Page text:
After an internal affairs investigation, the city fired Officer Vasquez, but that action was overturned in binding arbitration.

The story, reported by Ms. Brundage, raised serious questions about why it's so difficult to fire cops who break the law they swear to uphold. And it shed light on a system of confidentiality that protects rogue officers and those who perform below an acceptable standard of public service.

The city's latest refusal to release non-confidential information follows another recent struggle by the reporter to obtain police logs for a three-year period. The logs are released to the public on a daily basis. The city responded that its policy was to provide the public, upon request, only the most recent 30 days of the log, even though the police department keeps the documents for two years. Menlo Park released the logs only after a fight.

The Almanac isn't the only witness to the city's stonewalling. When Vicki Smothers reported a terrifying encounter to Menlo Park police in 2011, the department refused to give her a copy of the 911 call she placed. Ms. Smothers was legally entitled to that copy, as the state requires disclosure of witness statements and case reports to all parties in a case unless doing so harms another victim, a witness, or the investigation. The city attorney cited none of those exceptions in denying her request.

Whose interests are served when a public agency withholds information that legally should be available to anyone who asks for it? In an era when the public's trust in government is sinking ever lower, only tone-deaf public officials, or those with something to hide, will fight disclosure of non-confidential information.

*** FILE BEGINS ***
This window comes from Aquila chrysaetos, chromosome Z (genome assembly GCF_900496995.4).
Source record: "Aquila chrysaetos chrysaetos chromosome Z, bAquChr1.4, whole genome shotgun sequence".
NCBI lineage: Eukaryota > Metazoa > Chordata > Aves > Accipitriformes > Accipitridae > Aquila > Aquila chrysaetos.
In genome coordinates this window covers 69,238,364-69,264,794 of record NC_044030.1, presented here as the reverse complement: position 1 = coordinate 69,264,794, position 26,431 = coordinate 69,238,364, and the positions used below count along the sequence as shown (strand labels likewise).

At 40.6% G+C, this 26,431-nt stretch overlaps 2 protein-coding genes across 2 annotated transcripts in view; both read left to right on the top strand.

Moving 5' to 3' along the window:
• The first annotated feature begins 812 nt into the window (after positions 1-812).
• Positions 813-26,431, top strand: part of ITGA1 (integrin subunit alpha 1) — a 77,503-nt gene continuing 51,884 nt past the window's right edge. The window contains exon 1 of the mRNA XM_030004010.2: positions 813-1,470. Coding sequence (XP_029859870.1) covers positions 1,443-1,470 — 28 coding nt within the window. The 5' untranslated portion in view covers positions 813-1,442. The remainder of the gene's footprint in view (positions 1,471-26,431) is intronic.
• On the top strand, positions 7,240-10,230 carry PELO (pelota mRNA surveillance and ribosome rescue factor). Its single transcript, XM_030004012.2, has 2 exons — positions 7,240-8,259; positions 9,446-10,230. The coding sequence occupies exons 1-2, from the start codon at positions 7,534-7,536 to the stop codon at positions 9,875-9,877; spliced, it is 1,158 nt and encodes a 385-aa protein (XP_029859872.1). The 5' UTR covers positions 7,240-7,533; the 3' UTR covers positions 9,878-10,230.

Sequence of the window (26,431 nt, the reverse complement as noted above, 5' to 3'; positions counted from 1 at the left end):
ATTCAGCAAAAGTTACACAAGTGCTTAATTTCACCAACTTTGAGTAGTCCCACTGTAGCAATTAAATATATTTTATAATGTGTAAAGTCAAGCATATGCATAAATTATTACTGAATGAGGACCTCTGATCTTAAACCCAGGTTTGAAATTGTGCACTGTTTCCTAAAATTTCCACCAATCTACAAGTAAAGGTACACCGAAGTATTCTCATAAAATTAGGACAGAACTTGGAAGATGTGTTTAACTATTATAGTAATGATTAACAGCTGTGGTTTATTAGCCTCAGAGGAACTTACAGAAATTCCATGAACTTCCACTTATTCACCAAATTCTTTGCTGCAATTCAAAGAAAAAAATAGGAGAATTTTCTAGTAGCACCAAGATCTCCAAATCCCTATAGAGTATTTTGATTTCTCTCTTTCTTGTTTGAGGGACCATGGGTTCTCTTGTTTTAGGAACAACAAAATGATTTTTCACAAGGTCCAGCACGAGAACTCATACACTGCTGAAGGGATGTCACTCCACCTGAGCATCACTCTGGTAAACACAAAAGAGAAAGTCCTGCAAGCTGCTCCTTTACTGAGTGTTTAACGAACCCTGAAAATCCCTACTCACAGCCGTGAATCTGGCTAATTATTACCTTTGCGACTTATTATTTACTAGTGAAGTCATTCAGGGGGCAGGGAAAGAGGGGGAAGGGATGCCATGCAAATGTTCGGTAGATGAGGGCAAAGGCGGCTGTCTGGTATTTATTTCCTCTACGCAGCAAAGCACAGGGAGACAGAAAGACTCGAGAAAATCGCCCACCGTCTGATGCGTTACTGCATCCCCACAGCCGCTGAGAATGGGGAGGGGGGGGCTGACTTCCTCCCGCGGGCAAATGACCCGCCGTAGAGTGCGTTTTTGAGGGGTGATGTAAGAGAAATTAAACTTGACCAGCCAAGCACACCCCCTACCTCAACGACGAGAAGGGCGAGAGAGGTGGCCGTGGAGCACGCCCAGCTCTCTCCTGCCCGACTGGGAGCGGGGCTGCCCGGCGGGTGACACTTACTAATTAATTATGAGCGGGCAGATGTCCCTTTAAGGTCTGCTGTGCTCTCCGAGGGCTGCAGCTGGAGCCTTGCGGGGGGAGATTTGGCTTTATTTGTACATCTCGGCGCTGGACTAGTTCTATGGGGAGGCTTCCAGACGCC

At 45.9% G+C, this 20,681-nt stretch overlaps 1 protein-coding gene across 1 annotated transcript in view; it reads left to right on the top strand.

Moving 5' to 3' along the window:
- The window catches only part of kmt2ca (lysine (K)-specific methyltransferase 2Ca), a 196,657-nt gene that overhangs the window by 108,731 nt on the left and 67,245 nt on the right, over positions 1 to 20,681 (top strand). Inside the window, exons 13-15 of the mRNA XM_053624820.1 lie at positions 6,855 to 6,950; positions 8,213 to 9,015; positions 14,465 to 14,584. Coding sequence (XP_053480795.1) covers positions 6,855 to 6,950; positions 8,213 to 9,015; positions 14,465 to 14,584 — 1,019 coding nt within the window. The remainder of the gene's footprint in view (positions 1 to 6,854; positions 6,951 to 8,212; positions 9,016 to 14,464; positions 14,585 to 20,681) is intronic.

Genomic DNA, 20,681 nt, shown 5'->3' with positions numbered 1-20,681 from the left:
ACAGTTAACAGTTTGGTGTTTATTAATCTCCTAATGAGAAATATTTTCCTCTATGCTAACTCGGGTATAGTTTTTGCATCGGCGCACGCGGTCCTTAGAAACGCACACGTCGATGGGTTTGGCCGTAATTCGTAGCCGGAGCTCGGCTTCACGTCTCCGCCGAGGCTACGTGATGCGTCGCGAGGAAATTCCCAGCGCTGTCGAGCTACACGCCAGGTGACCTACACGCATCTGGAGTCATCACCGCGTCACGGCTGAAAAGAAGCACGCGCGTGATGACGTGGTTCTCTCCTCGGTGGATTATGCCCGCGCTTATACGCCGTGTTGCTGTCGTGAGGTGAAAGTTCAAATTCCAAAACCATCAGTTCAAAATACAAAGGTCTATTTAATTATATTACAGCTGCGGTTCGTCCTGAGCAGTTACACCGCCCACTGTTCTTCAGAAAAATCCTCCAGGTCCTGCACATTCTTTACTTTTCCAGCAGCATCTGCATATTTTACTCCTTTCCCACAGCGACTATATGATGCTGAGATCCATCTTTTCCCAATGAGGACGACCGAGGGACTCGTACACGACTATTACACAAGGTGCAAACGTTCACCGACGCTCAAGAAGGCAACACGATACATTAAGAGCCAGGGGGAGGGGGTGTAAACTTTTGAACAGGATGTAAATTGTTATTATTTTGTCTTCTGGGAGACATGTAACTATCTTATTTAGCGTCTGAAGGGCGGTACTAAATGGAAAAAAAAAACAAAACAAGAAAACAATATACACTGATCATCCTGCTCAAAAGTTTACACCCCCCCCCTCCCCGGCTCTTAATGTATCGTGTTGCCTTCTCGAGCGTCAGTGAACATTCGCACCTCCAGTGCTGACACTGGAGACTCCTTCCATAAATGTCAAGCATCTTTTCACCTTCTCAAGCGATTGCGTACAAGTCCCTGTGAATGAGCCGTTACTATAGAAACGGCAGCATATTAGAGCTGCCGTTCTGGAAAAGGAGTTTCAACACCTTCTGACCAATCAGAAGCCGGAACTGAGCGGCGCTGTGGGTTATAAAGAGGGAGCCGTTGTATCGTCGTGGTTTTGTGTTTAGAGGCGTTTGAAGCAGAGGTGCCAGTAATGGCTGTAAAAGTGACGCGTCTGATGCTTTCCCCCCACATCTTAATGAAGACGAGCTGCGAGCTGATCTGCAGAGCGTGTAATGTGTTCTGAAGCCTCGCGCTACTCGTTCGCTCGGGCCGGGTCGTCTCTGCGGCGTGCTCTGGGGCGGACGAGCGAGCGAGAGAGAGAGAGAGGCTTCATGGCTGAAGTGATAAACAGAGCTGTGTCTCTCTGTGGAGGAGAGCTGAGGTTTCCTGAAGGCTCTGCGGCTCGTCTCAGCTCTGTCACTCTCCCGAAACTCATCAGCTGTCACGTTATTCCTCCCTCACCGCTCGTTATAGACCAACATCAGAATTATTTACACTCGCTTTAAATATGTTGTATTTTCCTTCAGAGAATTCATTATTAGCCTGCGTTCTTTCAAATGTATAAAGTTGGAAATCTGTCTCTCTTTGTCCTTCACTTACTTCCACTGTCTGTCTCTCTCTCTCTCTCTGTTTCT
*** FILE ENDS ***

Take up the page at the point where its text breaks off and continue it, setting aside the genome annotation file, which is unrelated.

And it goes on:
As Menlo Park nears a decision on hiring a new police chief, we hope that a commitment to transparency and an understanding of the public's right to access information will be important criteria in that decision. The city should be serving as a model of transparency instead of a model of obfuscation.

Comments

Wayne Martin
Fairmeadow
on Jan 30, 2013 at 1:11 pm
Wayne Martin, Fairmeadow
on Jan 30, 2013 at 1:11 pm
Like this comment


City of San Jose Quarterly Employee Discipline Report:
Web Link

A few years ago, the City of San Jose invested a citizens’ commission with the task of investigating problems with the City’s “openness”. This resulted in a so-called Sunshine Commission:

Web Link

A goodly number of the Commissions suggestions were adopted by the SJ Government.

It’s a shame every local government does not have the commitment to openness that San Jose does.


Hmm
Barron Park